White heads of flowers dot the unmowed ball field like cotton balls scattered freely. But look close and the blooms are not at all cottony; this is a clover, each head a cluster of dozens of small pea-type flowers. The leaves are distinctively bisected with a faint crescent line that looks like a watermark, or the pattern left behind on paper that was soaked and then dried.
Everpresent in lawns and weedy berms, white (Trifolium repens) clover is one of the most common (and dare I say overlooked) plants around. Rare, shy, or temperamental flowers are a treat to find and behold–but I also like to take the time to get to know the species that are so common that they are easy to ignore. This little European invader is certainly one of those. But it turns out that not only is it a favorite snack for livestock, but humans can eat it too! Young leaves can be used in salads or soups, or it can be cooked like spinach. Dried flowers and seed pods have been ground into a high-protein flour that can be used on its own or as a garnish. The plant can be boiled for a tea, either just because its tasty or as a traditional Cherokee treatment for fever. Roots can be cooked and eaten, and evidently the leaves give baked goods a vanilla-like flavor. Who knew.
A constellation of yellow lilies blooms on a serpentine ridge atop Mt. Tam. The yellow mariposa lilies (Calochortus luteus) are little works of art: delicate patterns of red and orange decorate the inside of the petals. No two are alike. Some are plain, some are complex. All are lovely. Beetles seem to think so too; I’ve often seen them hanging out inside. When I saw the ones pictured here, some still held water from the previous night’s rain in their cup-shaped blossoms.
This mariposa lily is a California endemic that can be found as far north as Humboldt and as far south as LA.
Here is a big, tall plant of the shadows. Smallish, round tufts of flowers are surrounded by large jagged-edged leaves. The unopened flowers are particularly beautiful – they look like a sculptor’s version of the childhood game of Jacks.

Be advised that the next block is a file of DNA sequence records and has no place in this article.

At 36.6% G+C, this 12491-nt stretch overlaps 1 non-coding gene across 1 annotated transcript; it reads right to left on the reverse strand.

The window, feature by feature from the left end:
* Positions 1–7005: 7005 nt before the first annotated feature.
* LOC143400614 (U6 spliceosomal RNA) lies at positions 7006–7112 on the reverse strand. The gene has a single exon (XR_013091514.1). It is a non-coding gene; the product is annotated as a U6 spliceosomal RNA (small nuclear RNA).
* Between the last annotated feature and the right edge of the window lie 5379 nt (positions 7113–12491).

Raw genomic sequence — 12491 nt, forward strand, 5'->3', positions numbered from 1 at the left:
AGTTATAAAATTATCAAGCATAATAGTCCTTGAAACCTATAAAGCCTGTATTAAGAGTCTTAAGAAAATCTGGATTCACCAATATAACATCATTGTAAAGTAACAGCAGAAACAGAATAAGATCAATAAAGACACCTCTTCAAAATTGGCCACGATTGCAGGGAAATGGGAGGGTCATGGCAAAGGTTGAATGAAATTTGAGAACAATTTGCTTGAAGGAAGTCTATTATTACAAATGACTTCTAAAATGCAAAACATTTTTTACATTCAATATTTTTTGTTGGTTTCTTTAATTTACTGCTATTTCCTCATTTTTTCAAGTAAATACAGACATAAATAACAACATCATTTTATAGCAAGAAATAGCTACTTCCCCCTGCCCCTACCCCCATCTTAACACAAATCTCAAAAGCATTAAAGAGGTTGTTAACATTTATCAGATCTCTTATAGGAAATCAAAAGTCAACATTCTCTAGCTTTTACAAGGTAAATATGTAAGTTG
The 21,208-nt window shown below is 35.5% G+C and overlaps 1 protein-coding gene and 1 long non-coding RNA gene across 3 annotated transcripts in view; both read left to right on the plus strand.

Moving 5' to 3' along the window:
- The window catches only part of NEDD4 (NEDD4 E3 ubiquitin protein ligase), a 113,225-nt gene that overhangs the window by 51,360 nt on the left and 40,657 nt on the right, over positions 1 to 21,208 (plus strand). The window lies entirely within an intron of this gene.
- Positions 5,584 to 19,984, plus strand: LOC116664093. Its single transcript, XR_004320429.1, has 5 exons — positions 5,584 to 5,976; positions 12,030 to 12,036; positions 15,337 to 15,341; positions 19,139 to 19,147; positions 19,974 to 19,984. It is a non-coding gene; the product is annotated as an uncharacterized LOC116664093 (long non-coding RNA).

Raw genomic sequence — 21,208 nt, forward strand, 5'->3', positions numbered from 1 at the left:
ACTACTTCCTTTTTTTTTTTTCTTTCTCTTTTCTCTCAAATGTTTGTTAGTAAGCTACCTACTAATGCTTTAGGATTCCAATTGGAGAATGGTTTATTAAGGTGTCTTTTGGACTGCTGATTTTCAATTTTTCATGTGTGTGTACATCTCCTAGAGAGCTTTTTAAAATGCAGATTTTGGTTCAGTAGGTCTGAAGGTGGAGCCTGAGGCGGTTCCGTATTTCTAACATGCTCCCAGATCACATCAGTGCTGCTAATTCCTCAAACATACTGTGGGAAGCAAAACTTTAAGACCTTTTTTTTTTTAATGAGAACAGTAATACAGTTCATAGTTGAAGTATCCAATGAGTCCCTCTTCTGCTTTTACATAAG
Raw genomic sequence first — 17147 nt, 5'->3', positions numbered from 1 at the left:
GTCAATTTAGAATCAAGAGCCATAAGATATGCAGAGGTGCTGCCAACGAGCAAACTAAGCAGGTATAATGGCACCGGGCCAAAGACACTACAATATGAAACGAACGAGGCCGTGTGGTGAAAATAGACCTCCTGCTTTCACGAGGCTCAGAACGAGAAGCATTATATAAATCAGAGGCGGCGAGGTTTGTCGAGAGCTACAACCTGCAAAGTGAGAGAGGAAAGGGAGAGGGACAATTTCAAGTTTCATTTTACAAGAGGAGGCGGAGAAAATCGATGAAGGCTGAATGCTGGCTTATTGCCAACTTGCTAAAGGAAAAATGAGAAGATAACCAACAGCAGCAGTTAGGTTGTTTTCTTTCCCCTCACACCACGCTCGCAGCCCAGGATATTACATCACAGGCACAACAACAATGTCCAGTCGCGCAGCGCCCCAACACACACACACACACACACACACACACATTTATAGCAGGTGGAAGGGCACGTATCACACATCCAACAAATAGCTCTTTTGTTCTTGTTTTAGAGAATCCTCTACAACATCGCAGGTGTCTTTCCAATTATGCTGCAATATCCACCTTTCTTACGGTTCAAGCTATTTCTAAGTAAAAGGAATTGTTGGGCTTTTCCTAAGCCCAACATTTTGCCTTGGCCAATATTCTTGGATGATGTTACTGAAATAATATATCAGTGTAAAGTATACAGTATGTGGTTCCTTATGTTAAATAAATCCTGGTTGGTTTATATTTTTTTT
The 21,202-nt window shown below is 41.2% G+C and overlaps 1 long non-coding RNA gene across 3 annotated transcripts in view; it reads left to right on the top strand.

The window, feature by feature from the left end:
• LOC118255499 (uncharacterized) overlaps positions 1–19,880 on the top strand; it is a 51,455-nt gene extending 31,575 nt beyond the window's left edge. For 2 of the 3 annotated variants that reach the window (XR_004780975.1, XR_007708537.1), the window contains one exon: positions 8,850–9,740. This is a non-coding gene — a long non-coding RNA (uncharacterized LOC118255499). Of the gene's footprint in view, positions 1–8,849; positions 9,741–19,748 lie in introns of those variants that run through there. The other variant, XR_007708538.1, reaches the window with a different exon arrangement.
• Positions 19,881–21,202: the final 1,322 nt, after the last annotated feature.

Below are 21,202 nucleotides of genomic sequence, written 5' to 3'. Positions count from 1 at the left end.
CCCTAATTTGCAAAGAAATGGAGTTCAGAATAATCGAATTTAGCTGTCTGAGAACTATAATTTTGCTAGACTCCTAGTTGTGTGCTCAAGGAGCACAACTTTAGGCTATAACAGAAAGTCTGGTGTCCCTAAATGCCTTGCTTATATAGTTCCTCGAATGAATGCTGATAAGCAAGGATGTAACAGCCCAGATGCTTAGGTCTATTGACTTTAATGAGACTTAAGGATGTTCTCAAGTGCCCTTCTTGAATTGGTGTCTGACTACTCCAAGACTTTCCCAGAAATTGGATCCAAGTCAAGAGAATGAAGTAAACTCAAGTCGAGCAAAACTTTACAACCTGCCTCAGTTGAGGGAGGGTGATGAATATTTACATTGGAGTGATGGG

Usually this plant, which grows up to nine feet tall, is found in deep shady woods. I saw it deep in the Mt. Tam watershed, growing on a hillside among redwoods and tanoaks. California spikenard (Aralia californica) is in the ginseng family, and is used by herbalists as a tonic. The roots (and sometimes other parts of the plant) were used extensively by various Native American tribes to treat a wide variety of ailments from cancer to fainting to stopping periods. Most commonly it seems it was used to prevent skin infection, or as a tonic for colds. It has also been called elk’s clover or prairie sagewort.
Spikenard in fruit (September)
For most of the year, soaproot is an innocuous plant. A tuft of narrow leaves grows straight from the ground like a bouquet of wavy, pale green ribbons. But in bloom they’re a spectacular sight! A long, branched stalk shoots up from the center of the leaves, with white flowers scattered along it like stars. Six long but very narrow petals bend backwards, with six long sepals rising surrounding a long slender pistil. The flowers are delicate but large, and striking enough that I saw them while driving and pulled over for a closer look.
One reason that I haven’t seen this little agave-family lily in bloom more often is that it only opens in the early evening, and closes again in the morning. The flower stalk can grow up to seven feet long, but is delicate enough that it’s easy to miss when the flashy flowers are closed.
Chlorogalum pomeridianum, also known as amole, star lily, soap lily, or soap plant contains saponins and was traditionally used as its name suggests. The crushed bulb foams up nicely and was used to wash hair, bodies and anything else. The plant was also used in fishing, since saponins are toxic to ichtyoids. The crushed bulb would be tossed into a stream, and soon the hapless fish could be scooped out.